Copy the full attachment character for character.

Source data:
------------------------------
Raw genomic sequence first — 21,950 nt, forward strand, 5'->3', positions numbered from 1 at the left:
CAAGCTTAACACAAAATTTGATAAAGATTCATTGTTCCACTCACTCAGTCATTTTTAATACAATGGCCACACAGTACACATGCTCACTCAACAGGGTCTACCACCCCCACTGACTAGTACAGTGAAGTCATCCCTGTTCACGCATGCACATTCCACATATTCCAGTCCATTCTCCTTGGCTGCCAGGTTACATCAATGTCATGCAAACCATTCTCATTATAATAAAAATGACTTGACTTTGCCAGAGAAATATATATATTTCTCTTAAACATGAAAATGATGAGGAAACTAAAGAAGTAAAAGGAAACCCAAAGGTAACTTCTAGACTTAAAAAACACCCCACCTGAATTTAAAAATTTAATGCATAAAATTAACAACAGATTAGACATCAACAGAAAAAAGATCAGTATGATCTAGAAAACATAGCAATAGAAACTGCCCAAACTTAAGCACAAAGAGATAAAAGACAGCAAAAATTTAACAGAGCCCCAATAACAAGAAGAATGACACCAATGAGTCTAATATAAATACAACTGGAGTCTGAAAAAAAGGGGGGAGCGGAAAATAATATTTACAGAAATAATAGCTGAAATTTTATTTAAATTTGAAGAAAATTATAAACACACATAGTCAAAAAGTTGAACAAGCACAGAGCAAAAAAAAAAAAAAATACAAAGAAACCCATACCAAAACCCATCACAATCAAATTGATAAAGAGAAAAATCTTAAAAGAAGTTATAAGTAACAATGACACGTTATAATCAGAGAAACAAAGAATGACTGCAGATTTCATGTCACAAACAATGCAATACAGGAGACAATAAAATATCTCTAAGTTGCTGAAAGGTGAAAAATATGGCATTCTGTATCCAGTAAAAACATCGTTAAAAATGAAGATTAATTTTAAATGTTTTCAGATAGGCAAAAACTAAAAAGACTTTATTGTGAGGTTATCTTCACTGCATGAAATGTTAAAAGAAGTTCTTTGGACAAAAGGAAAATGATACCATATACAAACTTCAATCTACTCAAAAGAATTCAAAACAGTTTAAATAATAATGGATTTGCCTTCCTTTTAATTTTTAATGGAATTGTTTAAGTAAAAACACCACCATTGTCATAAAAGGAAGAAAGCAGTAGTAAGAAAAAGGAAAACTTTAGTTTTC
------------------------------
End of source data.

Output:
Raw genomic sequence first — 21,950 nt, forward strand, 5'->3', positions numbered from 1 at the left:
CAAGCTTAACACAAAATTTGATAAAGATTCATTGTTCCACTCACTCAGTCATTTTTAATACAATGGCCACACAGTACACATGCTCACTCAACAGGGTCTACCACCCCCACTGACTAGTACAGTGAAGTCATCCCTGTTCACGCATGCACATTCCACATATTCCAGTCCATTCTCCTTGGCTGCCAGGTTACATCAATGTCATGCAAACCATTCTCATTATAATAAAAATGACTTGACTTTGCCAGAGAAATATATATATTTCTCTTAAACATGAAAATGATGAGGAAACTAAAGAAGTAAAAGGAAACCCAAAGGTAACTTCTAGACTTAAAAAACACCCCACCTGAATTTAAAAATTTAATGCATAAAATTAACAACAGATTAGACATCAACAGAAAAAAGATCAGTATGATCTAGAAAACATAGCAATAGAAACTGCCCAAACTTAAGCACAAAGAGATAAAAGACAGCAAAAATTTAACAGAGCCCCAATAACAAGAAGAATGACACCAATGAGTCTAATATAAATACAACTGGAGTCTGAAAAAAAGGGGGGAGCGGAAAATAATATTTACAGAAATAATAGCTGAAATTTTATTTAAATTTGAAGAAAATTATAAACACACATAGTCAAAAAGTTGAACAAGCACAGAGCAAAAAAAAAAAAAAATACAAAGAAACCCATACCAAAACCCATCACAATCAAATTGATAAAGAGAAAAATCTTAAAAGAAGTTATAAGTAACAATGACACGTTATAATCAGAGAAACAAAGAATGACTGCAGATTTCATGTCACAAACAATGCAATACAGGAGACAATAAAATATCTCTAAGTTGCTGAAAGGTGAAAAATATGGCATTCTGTATCCAGTAAAAACATCGTTAAAAATGAAGATTAATTTTAAATGTTTTCAGATAGGCAAAAACTAAAAAGACTTTATTGTGAGGTTATCTTCACTGCATGAAATGTTAAAAGAAGTTCTTTGGACAAAAGGAAAATGATACCATATACAAACTTCAATCTACTCAAAAGAATTCAAAACAGTTTAAATAATAATGGATTTGCCTTCCTTTTAATTTTTAATGGAATTGTTTAAGTAAAAACACCACCATTGTCATAAAAGGAAGAAAGCAGTAGTAAGAAAAAGGAAAACTTTAGTTTTC